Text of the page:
Whether I've got my nose in The Adventures of Sally, Leave it to Psmith, or any of the classic Jeeves tales, I read Wodehouse to remember how much fun it can be to string words together. What more can a writer ask from a summer beach read?
The Adventures of Sally
By PG Wodehouse
Penguin, 1997 (first published 1922)
Reading P. G. Wodehouse reminds me how much fun writing can be
It helps that I find Wodehouse to be effortlessly funny, which makes me much more inclined to take him along on my summer vacations.
Some reviewers disparage Wodehouse for failing to provide sufficiently deep characterization or plots with substance. To me, that sort of talk misses the point. Wodehouse revels in language.
The things that man can do to a cliché!
Whether I’ve got my nose in The Adventures of Sally, Leave it to Psmith, or any of the classic Jeeves tales, I read Wodehouse to remember how much fun it can be to string words together and I am never disappointed.
What more can a writer ask for from a summer book?
What I mean by that
Update (November 2019): As you'll see in the comments, reader Dani wrote in to ask what I meant by "the things that man can do to a cliche!", so since I'm no longer on vacation I thought I'd update this post with more information on what I was thinking.
Sometimes it’s as simple as reducing cliches to their abbreviations and letting the reader’s mind fill in the rest. Often, Wodehouse will simply write “b. and e.” instead of bacon and eggs, for example.
But when I opened up my nearest Wodehouse (The Code of the Woosters, not The Adventures of Sally, because Sally appears to be shy this morning) to look for a specific example, I remembered that it’s not just his habit of reducing cliches to abbreviations that’s interesting, but the fact that whenever he uses a cliche there is nearly always some sort of twist to your perception of it.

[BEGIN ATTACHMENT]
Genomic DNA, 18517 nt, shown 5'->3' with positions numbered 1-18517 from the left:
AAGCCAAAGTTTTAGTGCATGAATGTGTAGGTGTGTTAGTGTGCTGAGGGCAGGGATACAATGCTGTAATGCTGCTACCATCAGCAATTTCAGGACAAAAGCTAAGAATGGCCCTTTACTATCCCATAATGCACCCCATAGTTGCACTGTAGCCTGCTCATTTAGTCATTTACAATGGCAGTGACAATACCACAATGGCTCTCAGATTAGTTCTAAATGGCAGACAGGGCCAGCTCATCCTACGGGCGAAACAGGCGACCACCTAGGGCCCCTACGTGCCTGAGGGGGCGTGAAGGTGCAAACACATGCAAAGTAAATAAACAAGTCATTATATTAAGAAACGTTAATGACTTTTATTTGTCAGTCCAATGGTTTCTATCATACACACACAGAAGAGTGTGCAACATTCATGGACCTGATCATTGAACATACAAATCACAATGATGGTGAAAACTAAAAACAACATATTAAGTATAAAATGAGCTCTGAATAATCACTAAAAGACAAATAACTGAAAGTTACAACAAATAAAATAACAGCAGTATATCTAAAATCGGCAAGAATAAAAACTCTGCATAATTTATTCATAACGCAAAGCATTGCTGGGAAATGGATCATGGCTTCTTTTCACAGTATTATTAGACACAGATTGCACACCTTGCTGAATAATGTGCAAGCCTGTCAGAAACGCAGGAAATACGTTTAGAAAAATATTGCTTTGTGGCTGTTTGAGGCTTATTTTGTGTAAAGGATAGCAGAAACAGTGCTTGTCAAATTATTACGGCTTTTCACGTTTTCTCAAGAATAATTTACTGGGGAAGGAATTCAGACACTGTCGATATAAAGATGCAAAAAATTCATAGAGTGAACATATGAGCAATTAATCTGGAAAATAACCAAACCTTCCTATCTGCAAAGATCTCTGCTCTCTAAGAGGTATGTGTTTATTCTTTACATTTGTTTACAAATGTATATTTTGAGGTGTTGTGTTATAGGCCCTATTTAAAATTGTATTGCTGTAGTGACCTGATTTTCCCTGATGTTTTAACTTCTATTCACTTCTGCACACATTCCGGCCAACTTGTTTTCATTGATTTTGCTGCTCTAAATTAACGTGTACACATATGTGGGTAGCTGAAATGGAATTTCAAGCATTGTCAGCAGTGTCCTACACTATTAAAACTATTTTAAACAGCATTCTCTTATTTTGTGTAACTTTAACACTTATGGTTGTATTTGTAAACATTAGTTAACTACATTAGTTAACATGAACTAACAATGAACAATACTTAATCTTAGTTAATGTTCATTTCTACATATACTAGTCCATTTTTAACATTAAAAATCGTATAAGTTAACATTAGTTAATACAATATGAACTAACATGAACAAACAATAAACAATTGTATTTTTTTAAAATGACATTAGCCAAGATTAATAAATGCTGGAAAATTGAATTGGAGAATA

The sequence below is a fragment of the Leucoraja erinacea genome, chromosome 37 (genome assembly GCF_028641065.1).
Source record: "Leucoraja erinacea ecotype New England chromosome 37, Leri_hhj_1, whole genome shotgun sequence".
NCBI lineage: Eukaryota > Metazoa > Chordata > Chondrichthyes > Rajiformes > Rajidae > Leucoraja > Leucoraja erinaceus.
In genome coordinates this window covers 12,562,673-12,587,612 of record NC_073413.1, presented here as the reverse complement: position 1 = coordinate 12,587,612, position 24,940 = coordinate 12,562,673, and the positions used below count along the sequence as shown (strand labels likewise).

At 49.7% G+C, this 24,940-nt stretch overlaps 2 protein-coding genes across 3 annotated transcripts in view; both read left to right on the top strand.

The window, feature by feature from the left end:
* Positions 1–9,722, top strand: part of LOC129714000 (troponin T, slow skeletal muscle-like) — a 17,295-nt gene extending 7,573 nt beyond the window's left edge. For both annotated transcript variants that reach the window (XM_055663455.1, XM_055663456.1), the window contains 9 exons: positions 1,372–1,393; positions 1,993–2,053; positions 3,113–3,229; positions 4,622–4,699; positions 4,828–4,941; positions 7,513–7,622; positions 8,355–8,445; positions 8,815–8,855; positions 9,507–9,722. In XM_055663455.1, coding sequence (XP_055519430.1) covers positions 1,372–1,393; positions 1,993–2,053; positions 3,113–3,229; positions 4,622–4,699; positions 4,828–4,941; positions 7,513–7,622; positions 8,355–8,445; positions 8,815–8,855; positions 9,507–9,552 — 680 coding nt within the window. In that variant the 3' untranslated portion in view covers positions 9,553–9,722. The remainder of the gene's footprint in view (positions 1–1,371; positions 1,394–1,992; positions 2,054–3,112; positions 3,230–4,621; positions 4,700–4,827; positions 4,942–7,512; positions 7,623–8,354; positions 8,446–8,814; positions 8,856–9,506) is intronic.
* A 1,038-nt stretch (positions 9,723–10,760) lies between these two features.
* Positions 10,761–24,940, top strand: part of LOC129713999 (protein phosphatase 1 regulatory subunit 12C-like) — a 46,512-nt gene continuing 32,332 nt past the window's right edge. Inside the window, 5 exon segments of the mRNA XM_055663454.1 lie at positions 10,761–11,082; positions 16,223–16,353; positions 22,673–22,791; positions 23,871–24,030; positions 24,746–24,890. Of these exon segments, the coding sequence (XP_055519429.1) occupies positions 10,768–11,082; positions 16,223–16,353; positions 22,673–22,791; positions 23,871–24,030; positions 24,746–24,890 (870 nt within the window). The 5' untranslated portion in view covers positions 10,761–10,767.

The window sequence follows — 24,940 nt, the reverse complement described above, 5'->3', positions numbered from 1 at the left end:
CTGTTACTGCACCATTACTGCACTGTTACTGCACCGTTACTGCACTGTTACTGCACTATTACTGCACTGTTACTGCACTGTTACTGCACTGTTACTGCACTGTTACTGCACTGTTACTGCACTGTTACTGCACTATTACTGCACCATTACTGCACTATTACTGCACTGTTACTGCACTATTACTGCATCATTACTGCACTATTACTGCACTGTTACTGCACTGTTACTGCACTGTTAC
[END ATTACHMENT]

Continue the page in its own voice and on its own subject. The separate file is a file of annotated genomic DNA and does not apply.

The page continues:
For example, right there in the first paragraphs of The Code of the Woosters, Wodehouse writes:
“He shimmered out, and I sat up in bed with that rather unpleasant feeling you get sometimes that you’re going to die in about five minutes… Indeed just before Jeeves came in, I had been dreaming that some bounder was driving spikes through my head–not just ordinary spikes, as used by Jael the wife of Heber, but red-hot ones.”From The Code of the Woosters by P.G. Wodehouse
The idea of a hangover feeling like spikes being driven into your head is hardly original, but that bit about Jael the wife of Heber was completely unexpected. I had to look her up, and that sort of thing is always fun for me.
I also find Wodehouse’s improbable use of words highly entertaining
“Jeeves shimmered out”
Really? How likely is it that a full-grown man could shimmer? And yet I can see how it might appear that way to a person with a monstrous hangover.
That’s what I mean when I say that I read P. G. Wodehouse to remember how fun writing can be.